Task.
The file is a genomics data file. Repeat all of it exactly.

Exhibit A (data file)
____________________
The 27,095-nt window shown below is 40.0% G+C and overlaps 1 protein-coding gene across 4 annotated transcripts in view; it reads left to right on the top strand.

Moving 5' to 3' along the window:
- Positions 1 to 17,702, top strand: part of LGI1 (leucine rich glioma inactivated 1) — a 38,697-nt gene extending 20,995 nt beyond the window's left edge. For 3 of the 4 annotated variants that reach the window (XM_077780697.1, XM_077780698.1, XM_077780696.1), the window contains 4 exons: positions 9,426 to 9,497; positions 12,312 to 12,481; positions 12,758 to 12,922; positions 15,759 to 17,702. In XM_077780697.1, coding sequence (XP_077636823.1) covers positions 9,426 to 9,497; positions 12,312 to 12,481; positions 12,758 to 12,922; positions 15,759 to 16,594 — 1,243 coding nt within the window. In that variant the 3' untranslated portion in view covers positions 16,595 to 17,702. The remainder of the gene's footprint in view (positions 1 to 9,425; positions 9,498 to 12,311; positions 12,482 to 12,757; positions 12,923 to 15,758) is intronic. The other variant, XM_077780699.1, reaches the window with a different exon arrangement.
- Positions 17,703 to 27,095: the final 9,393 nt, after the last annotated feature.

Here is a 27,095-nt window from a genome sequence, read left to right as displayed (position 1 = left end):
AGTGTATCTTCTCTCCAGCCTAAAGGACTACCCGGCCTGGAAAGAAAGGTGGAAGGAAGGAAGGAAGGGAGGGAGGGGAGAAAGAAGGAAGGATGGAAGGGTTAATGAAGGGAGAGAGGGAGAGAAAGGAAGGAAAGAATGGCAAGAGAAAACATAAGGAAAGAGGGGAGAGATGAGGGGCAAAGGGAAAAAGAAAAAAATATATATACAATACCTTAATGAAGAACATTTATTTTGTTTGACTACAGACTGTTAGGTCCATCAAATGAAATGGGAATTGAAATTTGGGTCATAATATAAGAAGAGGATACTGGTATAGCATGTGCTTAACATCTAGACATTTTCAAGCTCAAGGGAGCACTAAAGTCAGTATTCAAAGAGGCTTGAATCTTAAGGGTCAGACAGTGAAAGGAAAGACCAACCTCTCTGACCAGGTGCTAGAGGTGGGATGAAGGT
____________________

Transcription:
The 27,095-nt window shown below is 40.0% G+C and overlaps 1 protein-coding gene across 4 annotated transcripts in view; it reads left to right on the top strand.

Moving 5' to 3' along the window:
- Positions 1 to 17,702, top strand: part of LGI1 (leucine rich glioma inactivated 1) — a 38,697-nt gene extending 20,995 nt beyond the window's left edge. For 3 of the 4 annotated variants that reach the window (XM_077780697.1, XM_077780698.1, XM_077780696.1), the window contains 4 exons: positions 9,426 to 9,497; positions 12,312 to 12,481; positions 12,758 to 12,922; positions 15,759 to 17,702. In XM_077780697.1, coding sequence (XP_077636823.1) covers positions 9,426 to 9,497; positions 12,312 to 12,481; positions 12,758 to 12,922; positions 15,759 to 16,594 — 1,243 coding nt within the window. In that variant the 3' untranslated portion in view covers positions 16,595 to 17,702. The remainder of the gene's footprint in view (positions 1 to 9,425; positions 9,498 to 12,311; positions 12,482 to 12,757; positions 12,923 to 15,758) is intronic. The other variant, XM_077780699.1, reaches the window with a different exon arrangement.
- Positions 17,703 to 27,095: the final 9,393 nt, after the last annotated feature.

Here is a 27,095-nt window from a genome sequence, read left to right as displayed (position 1 = left end):
AGTGTATCTTCTCTCCAGCCTAAAGGACTACCCGGCCTGGAAAGAAAGGTGGAAGGAAGGAAGGAAGGGAGGGAGGGGAGAAAGAAGGAAGGATGGAAGGGTTAATGAAGGGAGAGAGGGAGAGAAAGGAAGGAAAGAATGGCAAGAGAAAACATAAGGAAAGAGGGGAGAGATGAGGGGCAAAGGGAAAAAGAAAAAAATATATATACAATACCTTAATGAAGAACATTTATTTTGTTTGACTACAGACTGTTAGGTCCATCAAATGAAATGGGAATTGAAATTTGGGTCATAATATAAGAAGAGGATACTGGTATAGCATGTGCTTAACATCTAGACATTTTCAAGCTCAAGGGAGCACTAAAGTCAGTATTCAAAGAGGCTTGAATCTTAAGGGTCAGACAGTGAAAGGAAAGACCAACCTCTCTGACCAGGTGCTAGAGGTGGGATGAAGGT